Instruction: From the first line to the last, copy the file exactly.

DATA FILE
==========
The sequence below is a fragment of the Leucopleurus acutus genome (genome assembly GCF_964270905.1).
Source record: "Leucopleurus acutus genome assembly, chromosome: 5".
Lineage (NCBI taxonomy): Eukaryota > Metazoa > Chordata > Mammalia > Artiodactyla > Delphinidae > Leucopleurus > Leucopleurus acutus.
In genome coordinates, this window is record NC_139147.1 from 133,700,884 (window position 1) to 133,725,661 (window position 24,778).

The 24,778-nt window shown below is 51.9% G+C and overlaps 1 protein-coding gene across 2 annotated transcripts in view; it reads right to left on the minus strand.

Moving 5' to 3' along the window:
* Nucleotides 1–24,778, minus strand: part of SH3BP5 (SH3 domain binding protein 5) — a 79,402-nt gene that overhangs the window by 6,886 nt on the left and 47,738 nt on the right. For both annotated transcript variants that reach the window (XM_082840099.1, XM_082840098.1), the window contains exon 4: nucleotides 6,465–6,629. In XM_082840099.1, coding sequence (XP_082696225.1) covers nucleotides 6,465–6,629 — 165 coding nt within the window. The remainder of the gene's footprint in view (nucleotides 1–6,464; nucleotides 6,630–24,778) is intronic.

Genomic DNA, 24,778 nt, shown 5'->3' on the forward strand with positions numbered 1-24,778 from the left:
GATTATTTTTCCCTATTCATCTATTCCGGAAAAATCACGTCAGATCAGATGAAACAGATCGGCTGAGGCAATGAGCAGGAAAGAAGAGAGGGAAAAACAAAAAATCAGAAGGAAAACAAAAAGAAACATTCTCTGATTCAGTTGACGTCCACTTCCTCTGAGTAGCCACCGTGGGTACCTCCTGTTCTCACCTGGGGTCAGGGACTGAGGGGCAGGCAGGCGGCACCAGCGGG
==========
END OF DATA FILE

The sequence below is a fragment of the Leucopleurus acutus genome (genome assembly GCF_964270905.1).
Source record: "Leucopleurus acutus genome assembly, chromosome: 5".
Lineage (NCBI taxonomy): Eukaryota > Metazoa > Chordata > Mammalia > Artiodactyla > Delphinidae > Leucopleurus > Leucopleurus acutus.
In genome coordinates, this window is record NC_139147.1 from 133,700,884 (window position 1) to 133,725,661 (window position 24,778).

The 24,778-nt window shown below is 51.9% G+C and overlaps 1 protein-coding gene across 2 annotated transcripts in view; it reads right to left on the minus strand.

Moving 5' to 3' along the window:
* Nucleotides 1–24,778, minus strand: part of SH3BP5 (SH3 domain binding protein 5) — a 79,402-nt gene that overhangs the window by 6,886 nt on the left and 47,738 nt on the right. For both annotated transcript variants that reach the window (XM_082840099.1, XM_082840098.1), the window contains exon 4: nucleotides 6,465–6,629. In XM_082840099.1, coding sequence (XP_082696225.1) covers nucleotides 6,465–6,629 — 165 coding nt within the window. The remainder of the gene's footprint in view (nucleotides 1–6,464; nucleotides 6,630–24,778) is intronic.

Genomic DNA, 24,778 nt, shown 5'->3' on the forward strand with positions numbered 1-24,778 from the left:
GATTATTTTTCCCTATTCATCTATTCCGGAAAAATCACGTCAGATCAGATGAAACAGATCGGCTGAGGCAATGAGCAGGAAAGAAGAGAGGGAAAAACAAAAAATCAGAAGGAAAACAAAAAGAAACATTCTCTGATTCAGTTGACGTCCACTTCCTCTGAGTAGCCACCGTGGGTACCTCCTGTTCTCACCTGGGGTCAGGGACTGAGGGGCAGGCAGGCGGCACCAGCGGG